By Youssef El Kaidi
By Youssef El Kaidi
Morocco World News
Fez, March 28, 2013
Everybody in life is subject to the unexpected and abrupt vicissitudes of life but we usually tend to evade thinking about the transience of what we have so that we can live happily and indifferently! A wise Arabic proverb says: “Health is a crown on the head of the healthy that only the sick can see.” It’s so true! This crown, sadly, has been ripped of Mohammed Amine Boubdali’s head who counts his days in the Hospital Ibn Sinaa in Rabat, connected to a set of wires and devices that replace the function of his frail heart.
Mohammed Amine, a 25 years old young man, like most people in his age, was full of energy, ambition and determination to make of his life the best he can until he was surprised at the middle of his educational and professional success by this illness that tie him permanently to his bed in the hospital. He left France in 2011 after graduating from the Belfour Institute of Technology as an engineer. Now he wishes to be back in France not to continue his studies but for a heart transplant- an operation which is not yet possible in Morocco.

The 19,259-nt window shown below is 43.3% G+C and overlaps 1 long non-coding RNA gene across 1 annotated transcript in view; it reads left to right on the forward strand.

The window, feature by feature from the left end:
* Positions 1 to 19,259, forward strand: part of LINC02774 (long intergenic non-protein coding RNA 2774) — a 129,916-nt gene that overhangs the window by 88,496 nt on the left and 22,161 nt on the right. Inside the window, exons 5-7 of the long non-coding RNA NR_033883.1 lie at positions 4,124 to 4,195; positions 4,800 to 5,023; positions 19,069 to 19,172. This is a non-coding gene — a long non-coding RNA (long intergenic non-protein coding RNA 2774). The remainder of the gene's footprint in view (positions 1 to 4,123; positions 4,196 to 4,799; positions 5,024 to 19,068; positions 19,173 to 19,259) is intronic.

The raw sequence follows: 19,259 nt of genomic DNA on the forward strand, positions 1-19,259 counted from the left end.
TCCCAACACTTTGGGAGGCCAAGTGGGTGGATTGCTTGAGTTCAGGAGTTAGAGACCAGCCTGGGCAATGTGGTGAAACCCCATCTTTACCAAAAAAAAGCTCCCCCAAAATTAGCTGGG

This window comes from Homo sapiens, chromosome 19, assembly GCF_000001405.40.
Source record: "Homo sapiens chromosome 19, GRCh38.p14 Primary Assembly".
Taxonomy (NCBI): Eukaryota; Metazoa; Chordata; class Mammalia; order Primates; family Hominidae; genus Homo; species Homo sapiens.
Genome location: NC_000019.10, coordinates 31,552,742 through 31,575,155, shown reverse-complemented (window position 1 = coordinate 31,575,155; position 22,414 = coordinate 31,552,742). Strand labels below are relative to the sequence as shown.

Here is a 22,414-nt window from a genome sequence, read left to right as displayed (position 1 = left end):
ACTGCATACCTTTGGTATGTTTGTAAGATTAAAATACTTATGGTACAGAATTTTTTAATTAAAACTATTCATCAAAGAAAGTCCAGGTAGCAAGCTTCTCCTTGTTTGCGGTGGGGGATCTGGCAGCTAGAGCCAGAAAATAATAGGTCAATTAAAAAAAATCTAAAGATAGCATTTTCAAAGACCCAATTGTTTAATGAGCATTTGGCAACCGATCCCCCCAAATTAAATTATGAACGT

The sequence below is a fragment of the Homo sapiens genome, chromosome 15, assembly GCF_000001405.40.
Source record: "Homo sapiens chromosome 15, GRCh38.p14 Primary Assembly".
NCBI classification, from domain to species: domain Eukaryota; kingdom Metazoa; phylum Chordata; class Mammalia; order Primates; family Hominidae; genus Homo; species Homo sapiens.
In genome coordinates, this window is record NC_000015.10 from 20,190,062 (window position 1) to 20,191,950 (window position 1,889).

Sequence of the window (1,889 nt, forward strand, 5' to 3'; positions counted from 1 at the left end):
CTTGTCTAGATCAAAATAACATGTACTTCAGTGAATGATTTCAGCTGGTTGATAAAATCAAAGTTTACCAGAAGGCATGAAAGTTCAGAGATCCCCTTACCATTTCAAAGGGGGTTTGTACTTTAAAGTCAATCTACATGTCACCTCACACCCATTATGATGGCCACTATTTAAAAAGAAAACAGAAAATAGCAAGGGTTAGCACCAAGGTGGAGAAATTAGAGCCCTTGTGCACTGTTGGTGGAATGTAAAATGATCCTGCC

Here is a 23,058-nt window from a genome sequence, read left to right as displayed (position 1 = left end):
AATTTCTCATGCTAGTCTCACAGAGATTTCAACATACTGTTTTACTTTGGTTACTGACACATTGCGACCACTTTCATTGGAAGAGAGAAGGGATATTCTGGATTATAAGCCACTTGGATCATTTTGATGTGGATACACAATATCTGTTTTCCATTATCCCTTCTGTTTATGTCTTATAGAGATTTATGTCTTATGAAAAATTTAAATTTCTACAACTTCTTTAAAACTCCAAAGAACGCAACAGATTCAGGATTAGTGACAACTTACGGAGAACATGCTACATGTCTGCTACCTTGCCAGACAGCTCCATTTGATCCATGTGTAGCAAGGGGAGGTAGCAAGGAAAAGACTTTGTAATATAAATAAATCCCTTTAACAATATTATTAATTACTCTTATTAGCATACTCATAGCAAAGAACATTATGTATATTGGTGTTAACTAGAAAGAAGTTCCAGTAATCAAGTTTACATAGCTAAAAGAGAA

The widow mother has nothing to afford but her wholehearted supplications to God to help her son recover again. The cost of transportation of Mohammed Amine from Morocco to France aboard a special plane that should be equipped with the same devices he uses in the hospital and the heart transplant will amount to 3 million dirhams ($350,000).
The amount of money needed for the transportation and the operation seems impossible to afford for his family. The more days Mohammed spends on his bed in Rabat, the more his mother and family get anxious and pessimistic about his life. The mere act of electricity going off can end his life!
Mohammed Amine Bouabdali has been in the hospital of Rabat for three weeks so far and in need of an urgent medical operation that excessively expensive. His mother calls on philanthropists to give and wishes the intervention of anyone who could make this operation possible.
You give but little when you give of your possessions.
It is when you give of yourself that you truly give.
There are those who give little
of the much which they have-
and they give it
for recognition and their hidden desire
makes their gifts unwholesome.
And there are those who have little and give it all.
These are the believers in life and the bounty of life,
and their coffer is never empty.
You often say,”I would give, but only to the deserving.”
The trees in your orchard say not so,
nor the flocks in your pasture.
They give that they may live,
for to with-hold is to perish.
On Giving: excerpt from “The Prophet” by Kahlil Gibran
For anyone wanting to contact the mother, this is her phone number:
Her bank account: